Each year in January in Ban Nong Khiao, located in Chiang Mai, next to the Thai-Myanmar border, hundreds of villagers don meticulously embroidered clothes and intricate ornaments. They gather at the village square to celebrate the Lahu New Year festival for 12 consecutive days. The Lahu people, also known as the Muser hill tribe, perform a dance called Cha Kue to express gratitude to their deities and eat Khao Puk, steamed black sticky rice mixed with sesame.
Unfortunately, the Lahu community often faces poverty and exposure to drug traffickers who must cross the borders they occupy. Ban Nong Khiao is therefore considered one of Thailand’s red zones for drug trafficking.
Complex Social Problems
“Ninety five percent of the people here are farmers, but because of plunging crop prices and rising farming expenses, they face insecure livelihoods and unstable income,” Marisa Jitbunpot, officer at Plan International Thailand, said.
Due to financial struggles, many Lahu men are induced into joining drug-trafficking gangs while many women fall victim of human trafficking.
“Lahu people usually lead a simple life. We grow plants and raise livestock for household consumption. And most of us are farmers, growing corn, peanuts, cassava and other vegetables,” Kannika Naka, the 27-year-old Lahu who is a representative of Ban Nong Khiao youth, said. “Volatile crop prices and rising input costs has made many of us plunged into debts.”
A decade ago, the Royal Project Foundation came to the village to promote avocado as a cash crop, distributing free seeds to hilltribe people. Depending on the varieties, their harvest season takes place once a year between July and November. Ms. Kannika now grows six varieties of avocado, including Peterson, Hass, and Buccaneer.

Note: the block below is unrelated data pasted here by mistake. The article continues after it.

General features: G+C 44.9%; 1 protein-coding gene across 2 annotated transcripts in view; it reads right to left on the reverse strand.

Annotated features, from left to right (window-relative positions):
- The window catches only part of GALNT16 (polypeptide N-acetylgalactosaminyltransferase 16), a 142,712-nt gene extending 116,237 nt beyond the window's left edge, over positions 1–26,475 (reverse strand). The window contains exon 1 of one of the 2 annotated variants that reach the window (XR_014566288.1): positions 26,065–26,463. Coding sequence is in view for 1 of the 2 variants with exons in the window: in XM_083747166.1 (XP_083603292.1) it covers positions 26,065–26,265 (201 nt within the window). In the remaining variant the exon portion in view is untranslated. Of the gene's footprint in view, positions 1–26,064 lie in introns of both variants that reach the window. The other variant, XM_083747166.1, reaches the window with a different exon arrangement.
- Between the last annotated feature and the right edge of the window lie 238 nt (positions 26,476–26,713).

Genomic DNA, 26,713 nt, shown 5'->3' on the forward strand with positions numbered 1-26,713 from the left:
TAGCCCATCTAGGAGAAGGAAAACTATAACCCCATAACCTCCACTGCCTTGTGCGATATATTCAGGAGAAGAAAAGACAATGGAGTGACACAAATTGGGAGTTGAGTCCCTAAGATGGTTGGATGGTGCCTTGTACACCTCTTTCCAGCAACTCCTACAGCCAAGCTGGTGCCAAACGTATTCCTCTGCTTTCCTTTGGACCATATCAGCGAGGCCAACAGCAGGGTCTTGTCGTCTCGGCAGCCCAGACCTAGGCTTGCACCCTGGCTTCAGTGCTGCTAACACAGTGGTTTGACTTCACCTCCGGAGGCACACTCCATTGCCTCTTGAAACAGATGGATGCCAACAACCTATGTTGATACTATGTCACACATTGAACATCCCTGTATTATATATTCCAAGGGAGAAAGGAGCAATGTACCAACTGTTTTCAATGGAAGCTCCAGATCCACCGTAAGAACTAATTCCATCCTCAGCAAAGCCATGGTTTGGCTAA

In the past, middlemen would visit the village during a harvest season to buy the produce. The villagers had no power to determine or negotiate the price. But the situation had improved when Plan International Thailand and dtac Net for Living went into the village and offered training to ethnic people in the area, from how to create their own page on social media to online marketing tips.
“Before, we knew nothing about doing business or entrepreneurship. We were reluctant to get in contact with outsiders and nervous when talking to them as we are not fluent in the standard Thai,” Ms. Kannika said. “But dtac Net for Living and Plan International have equipped us with necessary skills and courage to start our own businesses.”
Boosting Sales with Online Marketing
According to Ms. Kannika, storytelling and beautiful images depicting the way of life of ethnic groups have helped them reach wider audience online and boosted sales. She used to sell just about 20 kilograms of avocados per week. But after joining the program, the sales volume shot up to about 400 or 500 kilograms per week during peak seasons.
Currently, avocado sales accounts for more than 80 percent of Kannika’s income. With her skills in online marketing, her annual income has more than tripled from about 40,000 baht to 150,000 baht per year. She has paid off all her debts and is seeking opportunities to expand her online business further.
“We are so proud that people living in the cities hear about our story and support our products. When they buy directly from us, they get fresh produce delivered to their door. Meanwhile, with better living conditions, we start seeing fewer drug-related problems in the village,” Ms. Kannika said.